The genome sequence was generated from a toe bone discovered in Denisova Cave in southern Siberia in 2010.  The bone is described in Mednikova (Ethnology & Anthropology of Eurasia 2011. 39: 129-138). DNA sequences were generated on the Illumina HiSeq platform and constitute an average 50-fold coverage of the genome. 99.9% of the 1.7GB of uniquely mappable DNA sequences in the human genome are covered at least ten times. Contamination with modern human DNA, estimated from mitochondrial and nuclear DNA sequences, is around 1%. The figure shows a tree relating this genome to the genomes of Neandertals from Croatia, from Germany and from the Caucasus as well as the Denisovan genome recovered from a finger bone excavated at Deniosva Cave. It shows that this individual is closely related to these other Neandertals. Thus, both Neandertals and Denisovans have inhabited this cave in southern Siberia, presumably at different times.

What we actually have is skeletal and behavioural variation on one side which has been partitioned into species by physical anthropologists and on the other side we have variation in ancient and modern DNA and a capacity to identify distinctive sequences of DNA attributed to a couple of ancient species in living populations suggesting low levels of admixture. The DNA variation will yield vast amounts of information. I am not sure the skeletal variation will yield so much, particularly if a typological approach is the best we can do. Certainly, giving the name Denisovan to skeletal remains is going to be a very counter-productive activity until DNA has been extracted from some more diagnostic parts of the skeleton.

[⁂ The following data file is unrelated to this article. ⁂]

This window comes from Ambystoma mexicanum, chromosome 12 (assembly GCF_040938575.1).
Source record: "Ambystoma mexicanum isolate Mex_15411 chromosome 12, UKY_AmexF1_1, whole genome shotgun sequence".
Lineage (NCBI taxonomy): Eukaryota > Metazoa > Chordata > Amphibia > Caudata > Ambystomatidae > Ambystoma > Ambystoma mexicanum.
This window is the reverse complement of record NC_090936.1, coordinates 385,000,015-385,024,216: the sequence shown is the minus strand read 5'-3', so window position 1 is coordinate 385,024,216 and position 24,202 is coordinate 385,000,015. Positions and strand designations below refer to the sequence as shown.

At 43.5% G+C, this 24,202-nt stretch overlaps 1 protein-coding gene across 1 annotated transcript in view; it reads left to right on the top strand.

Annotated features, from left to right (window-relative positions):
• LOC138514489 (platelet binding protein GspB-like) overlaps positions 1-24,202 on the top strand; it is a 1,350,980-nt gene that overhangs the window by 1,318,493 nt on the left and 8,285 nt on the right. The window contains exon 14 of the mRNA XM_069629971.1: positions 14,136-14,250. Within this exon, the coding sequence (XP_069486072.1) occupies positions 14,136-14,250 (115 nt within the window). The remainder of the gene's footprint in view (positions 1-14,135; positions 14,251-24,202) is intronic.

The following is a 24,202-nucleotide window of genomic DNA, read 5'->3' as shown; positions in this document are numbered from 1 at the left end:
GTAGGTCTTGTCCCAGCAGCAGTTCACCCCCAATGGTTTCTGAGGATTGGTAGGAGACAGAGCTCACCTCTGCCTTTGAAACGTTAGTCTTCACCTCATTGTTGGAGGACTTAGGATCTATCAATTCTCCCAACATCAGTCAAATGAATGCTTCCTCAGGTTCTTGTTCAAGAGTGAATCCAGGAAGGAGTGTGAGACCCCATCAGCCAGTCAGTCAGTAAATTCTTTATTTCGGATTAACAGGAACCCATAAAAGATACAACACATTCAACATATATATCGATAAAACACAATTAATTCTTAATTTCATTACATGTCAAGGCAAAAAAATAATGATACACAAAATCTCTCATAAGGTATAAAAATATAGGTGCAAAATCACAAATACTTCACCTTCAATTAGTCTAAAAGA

And at the back of my mind is the crisis in physical anthropology caused by the difficulties of agreement about the most fundamental aspects of classification of the remains from Liang Bua in Flores. There are claims in the literature that one or more characters are most like hominins from Australopithecus afarensis, Homo habilis, H. rudolfensis, H. georgicus, H. erectus, H. antecessor, or that the creatures were the remains of modern humans either with one pathology or another, or with no pathology (this is summarised in ref 10). If it is so difficult to classify a nearly complete skeleton into an appropriate place right across the range of hominin variation then I am not sure I am going to be convinced by extending a classification from a pinky bone to a whole skeleton or even a skull. And I am going to remain puzzled by the presence of two bones of the extremities from different species in the same cave. Dare I say we need to proceed with caution, perhaps on tippy toe.

1) Krause, J., Fu, Q., Good, J. M., Viola, B., Shunkov, M. V., Derevianko, A. P., & Pääbo, S. (2010). The complete mitochondrial DNA genome of an unknown hominin from southern Siberia. [doi: 10.1038/nature08976]. Nature, 464(7290), 894-897.

2) Green, R. E., Krause, J., Briggs, A. W., Maricic, T., Stenzel, U., Kircher, M., . . .  & Pääbo, S. (2010). A draft sequence of the Neandertal genome. Science, 328(5979), 710-722. doi: 10.1126/science.1188021

3) Meyer, M., Kircher, M., Gansauge, M.-T., Li, H., Racimo, F., Mallick, S., . . . & Pääbo, S. (2012). A High-Coverage Genome Sequence from an Archaic Denisovan Individual. Science, 338(6104), 222-226. doi: 10.1126/science.1224344